a1 National Institute for Healthcare Research, Rockville, MD, USA. Mike@nihr.org
a2 National Institute for Healthcare Research, Rockville, MD, USA.
We reviewed data from approximately 80 published and unpublished studies that examined the association of religious affiliation or involvement with depressive symptoms or depressive disorder. In these studies, religion was measured as religious affiliation; general religious involvement; organizational religious involvement; prayer or private religious involvement; religious salience and motivation; or religious beliefs. People from some religious affiliations appear to have an elevated risk for depressive symptoms and depressive disorder, and people with no religious affiliation are at an elevated risk in comparison with people who are religiously affiliated. People with high levels of general religious involvement, organizational religious involvement, religious salience, and intrinsic religious motivation are at reduced risk for depressive symptoms and depressive disorders. Private religious activity and particular religious beliefs appear to bear no reliable relationship with depression. People with high levels of extrinsic religious motivation are at increased risk for depressive symptoms. Although these associations tend to be consistent, they are modest and are substantially reduced in multivariate research. Longitudinal research is sparse, but suggests that some forms of religious involvement might exert a protective effect against the incidence and persistence of depressive symptoms or disorders. The existing research is sufficient to encourage further investigation of the associations of religion with depressive symptoms and disorder. Religion should be measured with higher methodological standards than those that have been accepted in survey research to date.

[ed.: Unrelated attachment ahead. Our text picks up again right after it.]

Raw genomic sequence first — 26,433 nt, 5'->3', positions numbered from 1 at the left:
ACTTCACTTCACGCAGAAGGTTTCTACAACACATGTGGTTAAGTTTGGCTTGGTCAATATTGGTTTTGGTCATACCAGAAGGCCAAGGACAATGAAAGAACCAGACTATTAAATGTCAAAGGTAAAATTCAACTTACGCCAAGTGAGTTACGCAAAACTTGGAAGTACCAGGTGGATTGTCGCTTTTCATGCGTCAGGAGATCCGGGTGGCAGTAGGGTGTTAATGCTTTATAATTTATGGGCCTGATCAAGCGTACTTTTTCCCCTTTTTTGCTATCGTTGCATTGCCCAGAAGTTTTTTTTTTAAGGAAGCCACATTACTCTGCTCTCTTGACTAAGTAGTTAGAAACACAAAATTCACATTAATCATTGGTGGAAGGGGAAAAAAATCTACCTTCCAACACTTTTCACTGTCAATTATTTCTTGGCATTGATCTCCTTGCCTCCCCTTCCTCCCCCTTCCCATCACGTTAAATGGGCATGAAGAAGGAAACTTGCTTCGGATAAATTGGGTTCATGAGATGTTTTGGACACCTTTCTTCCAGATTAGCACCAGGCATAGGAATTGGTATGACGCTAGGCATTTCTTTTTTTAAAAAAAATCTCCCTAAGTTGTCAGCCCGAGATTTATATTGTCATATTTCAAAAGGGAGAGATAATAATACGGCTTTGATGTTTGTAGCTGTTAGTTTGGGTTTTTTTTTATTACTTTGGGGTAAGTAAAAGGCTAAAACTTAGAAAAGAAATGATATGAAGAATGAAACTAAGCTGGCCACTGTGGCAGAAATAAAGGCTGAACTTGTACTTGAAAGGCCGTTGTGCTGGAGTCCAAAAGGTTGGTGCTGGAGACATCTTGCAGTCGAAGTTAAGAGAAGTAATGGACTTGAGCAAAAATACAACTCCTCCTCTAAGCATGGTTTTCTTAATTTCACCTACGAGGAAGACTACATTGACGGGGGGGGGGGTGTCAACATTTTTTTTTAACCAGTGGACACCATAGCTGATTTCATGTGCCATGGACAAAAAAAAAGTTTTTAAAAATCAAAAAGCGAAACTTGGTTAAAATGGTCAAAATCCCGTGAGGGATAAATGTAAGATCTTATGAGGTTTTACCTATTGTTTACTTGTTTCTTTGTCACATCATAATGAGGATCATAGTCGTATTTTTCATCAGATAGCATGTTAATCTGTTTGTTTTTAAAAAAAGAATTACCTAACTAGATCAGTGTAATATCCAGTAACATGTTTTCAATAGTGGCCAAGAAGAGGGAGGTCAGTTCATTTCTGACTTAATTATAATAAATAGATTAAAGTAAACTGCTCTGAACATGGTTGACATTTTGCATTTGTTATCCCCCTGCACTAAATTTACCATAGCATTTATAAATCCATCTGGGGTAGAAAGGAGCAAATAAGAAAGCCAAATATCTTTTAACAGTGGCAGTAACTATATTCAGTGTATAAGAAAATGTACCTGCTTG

(Received January 11 1999)
(Accepted March 17 1999)
c1 Michael E. McCullough, National Institute for Heal thcare Research, 6110 Executive Blvd., Suite 908, Rockville, MD, 20850, USA.